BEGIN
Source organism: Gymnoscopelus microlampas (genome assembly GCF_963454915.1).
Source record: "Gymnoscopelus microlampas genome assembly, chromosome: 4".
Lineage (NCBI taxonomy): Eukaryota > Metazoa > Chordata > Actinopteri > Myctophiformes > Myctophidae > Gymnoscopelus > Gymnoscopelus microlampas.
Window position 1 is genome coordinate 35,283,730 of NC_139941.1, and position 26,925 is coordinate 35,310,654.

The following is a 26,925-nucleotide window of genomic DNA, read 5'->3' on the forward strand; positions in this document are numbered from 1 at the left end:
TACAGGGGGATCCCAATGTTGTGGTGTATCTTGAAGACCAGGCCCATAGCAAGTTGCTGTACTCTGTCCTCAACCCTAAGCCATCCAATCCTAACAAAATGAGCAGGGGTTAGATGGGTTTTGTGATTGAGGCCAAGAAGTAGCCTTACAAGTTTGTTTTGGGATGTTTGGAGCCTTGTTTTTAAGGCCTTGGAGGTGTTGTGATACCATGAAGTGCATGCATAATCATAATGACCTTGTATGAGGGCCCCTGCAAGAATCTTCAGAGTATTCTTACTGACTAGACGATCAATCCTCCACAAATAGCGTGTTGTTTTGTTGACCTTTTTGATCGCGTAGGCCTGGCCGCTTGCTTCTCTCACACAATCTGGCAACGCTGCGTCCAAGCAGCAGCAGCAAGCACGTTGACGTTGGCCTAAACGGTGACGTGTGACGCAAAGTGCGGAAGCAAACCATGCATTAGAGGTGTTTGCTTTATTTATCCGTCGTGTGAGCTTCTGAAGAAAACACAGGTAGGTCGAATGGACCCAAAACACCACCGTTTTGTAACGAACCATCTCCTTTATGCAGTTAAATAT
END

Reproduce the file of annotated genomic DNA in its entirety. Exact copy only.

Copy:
Source organism: Gymnoscopelus microlampas (genome assembly GCF_963454915.1).
Source record: "Gymnoscopelus microlampas genome assembly, chromosome: 4".
Lineage (NCBI taxonomy): Eukaryota > Metazoa > Chordata > Actinopteri > Myctophiformes > Myctophidae > Gymnoscopelus > Gymnoscopelus microlampas.
Window position 1 is genome coordinate 35,283,730 of NC_139941.1, and position 26,925 is coordinate 35,310,654.

The following is a 26,925-nucleotide window of genomic DNA, read 5'->3' on the forward strand; positions in this document are numbered from 1 at the left end:
TACAGGGGGATCCCAATGTTGTGGTGTATCTTGAAGACCAGGCCCATAGCAAGTTGCTGTACTCTGTCCTCAACCCTAAGCCATCCAATCCTAACAAAATGAGCAGGGGTTAGATGGGTTTTGTGATTGAGGCCAAGAAGTAGCCTTACAAGTTTGTTTTGGGATGTTTGGAGCCTTGTTTTTAAGGCCTTGGAGGTGTTGTGATACCATGAAGTGCATGCATAATCATAATGACCTTGTATGAGGGCCCCTGCAAGAATCTTCAGAGTATTCTTACTGACTAGACGATCAATCCTCCACAAATAGCGTGTTGTTTTGTTGACCTTTTTGATCGCGTAGGCCTGGCCGCTTGCTTCTCTCACACAATCTGGCAACGCTGCGTCCAAGCAGCAGCAGCAAGCACGTTGACGTTGGCCTAAACGGTGACGTGTGACGCAAAGTGCGGAAGCAAACCATGCATTAGAGGTGTTTGCTTTATTTATCCGTCGTGTGAGCTTCTGAAGAAAACACAGGTAGGTCGAATGGACCCAAAACACCACCGTTTTGTAACGAACCATCTCCTTTATGCAGTTAAATAT